"Any future losses the Fed may incur will now show up as a negative liability as opposed to a reduction in Fed capital, thereby making a negative capital situation technically impossible," said Brian Smedley, a rates strategist at Bank of America-Merrill Lynch and a former New York Fed staffer.”



Where there is a will, there is a way….the report also notes dryly that


“The timing of the change is not coincidental, as politicians and market participants alike have expressed concerns since the announcement (of a second round of asset buys) about the possibility of Fed 'insolvency' in a scenario where interest rates rise significantly," Smedley and his colleague Priya Misra wrote in a research note. “


You couldn't make this up. This is by the way a hint as to how the vaunted 'exit strategy' could become a practical impossibility. Assume for argument's sake that bond yields were to suddenly rise significantly as a result of inflation expectations becoming 'unanchored' in a hurry. This is not a prediction, we're just hypothesizing. In that case, the paper on the Fed's balance sheet would become worth much less than it was worth at the time of its purchase, so that the Fed could not possibly drain the same amount of funds from the system compared to what was previously injected by selling the paper it has bought at the time. The market may well become aware of this problem and then inflation expectations could get out of hand even faster. This scenario doesn't seem terribly likely as long as the private sector remains in deleveraging mode, but it can not be ruled out – after all, inflation expectations have indeed risen.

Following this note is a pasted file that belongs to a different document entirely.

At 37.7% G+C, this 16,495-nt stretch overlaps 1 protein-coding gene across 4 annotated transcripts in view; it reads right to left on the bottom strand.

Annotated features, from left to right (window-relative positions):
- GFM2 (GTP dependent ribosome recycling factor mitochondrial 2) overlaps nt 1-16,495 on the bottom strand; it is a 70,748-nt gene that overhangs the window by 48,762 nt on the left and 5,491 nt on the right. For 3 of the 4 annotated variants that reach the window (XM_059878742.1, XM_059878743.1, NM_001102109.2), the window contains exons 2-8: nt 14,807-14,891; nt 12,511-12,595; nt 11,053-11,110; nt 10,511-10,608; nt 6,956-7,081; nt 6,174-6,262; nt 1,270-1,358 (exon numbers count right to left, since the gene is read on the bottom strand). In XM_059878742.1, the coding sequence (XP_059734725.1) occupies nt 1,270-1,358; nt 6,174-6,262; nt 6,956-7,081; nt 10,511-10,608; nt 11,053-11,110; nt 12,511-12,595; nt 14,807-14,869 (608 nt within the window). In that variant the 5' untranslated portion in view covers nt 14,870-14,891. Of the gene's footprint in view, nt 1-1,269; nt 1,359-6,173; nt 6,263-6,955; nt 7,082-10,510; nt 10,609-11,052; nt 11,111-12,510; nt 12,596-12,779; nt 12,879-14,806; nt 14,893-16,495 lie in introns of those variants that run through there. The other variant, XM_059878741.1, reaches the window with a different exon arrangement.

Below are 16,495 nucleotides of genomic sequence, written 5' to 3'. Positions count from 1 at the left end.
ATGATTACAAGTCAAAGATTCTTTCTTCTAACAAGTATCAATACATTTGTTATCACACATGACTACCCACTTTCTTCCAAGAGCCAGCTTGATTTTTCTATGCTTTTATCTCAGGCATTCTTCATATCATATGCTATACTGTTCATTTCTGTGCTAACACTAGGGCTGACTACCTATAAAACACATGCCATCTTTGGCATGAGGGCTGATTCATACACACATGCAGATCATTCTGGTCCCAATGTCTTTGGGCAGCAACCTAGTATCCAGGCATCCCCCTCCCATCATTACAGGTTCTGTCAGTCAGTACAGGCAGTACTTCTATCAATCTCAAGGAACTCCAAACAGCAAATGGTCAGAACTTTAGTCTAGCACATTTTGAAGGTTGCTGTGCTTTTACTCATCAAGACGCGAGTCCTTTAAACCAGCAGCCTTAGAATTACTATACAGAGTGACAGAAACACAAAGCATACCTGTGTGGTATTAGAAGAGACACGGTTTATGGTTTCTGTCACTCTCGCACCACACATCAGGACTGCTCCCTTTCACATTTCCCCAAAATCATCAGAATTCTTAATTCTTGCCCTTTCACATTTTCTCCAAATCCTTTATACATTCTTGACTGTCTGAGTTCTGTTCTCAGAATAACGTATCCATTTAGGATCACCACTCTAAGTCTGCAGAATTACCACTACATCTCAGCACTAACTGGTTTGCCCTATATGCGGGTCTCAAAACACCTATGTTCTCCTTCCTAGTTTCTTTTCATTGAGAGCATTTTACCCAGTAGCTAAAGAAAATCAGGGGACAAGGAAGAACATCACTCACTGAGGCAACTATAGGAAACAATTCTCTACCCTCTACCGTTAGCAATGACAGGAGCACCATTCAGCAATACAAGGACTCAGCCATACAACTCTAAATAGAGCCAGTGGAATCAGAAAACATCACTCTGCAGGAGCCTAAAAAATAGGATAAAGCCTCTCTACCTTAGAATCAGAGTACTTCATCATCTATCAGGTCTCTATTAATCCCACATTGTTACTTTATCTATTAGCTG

Mervyn King Exonerates the Bank of England

We previously wrote two critical reports on the easy money policy of the BoE, and in the meantime none other than Mervyn King himself found himself compelled to blame the crisis and the subsequent flare-up of rising prices on everyone and everything except the BoE.

This happens even as the MPC gains a second hawk, shortly before the news hit that the U.K. economy is back to slumping even while price inflation has begun to soar. We know this combination from the 1970's, when it was dubbed 'stagflation'. This by the way provides empirical proof for our contention that the so-called 'output gap' is no reason not to expect rising prices if the central bank pursues an extremely inflationary policy. According to the BBC:


“Bank of England policymaker Martin Weale has joined Andrew Sentance in voting for an interest rate rise.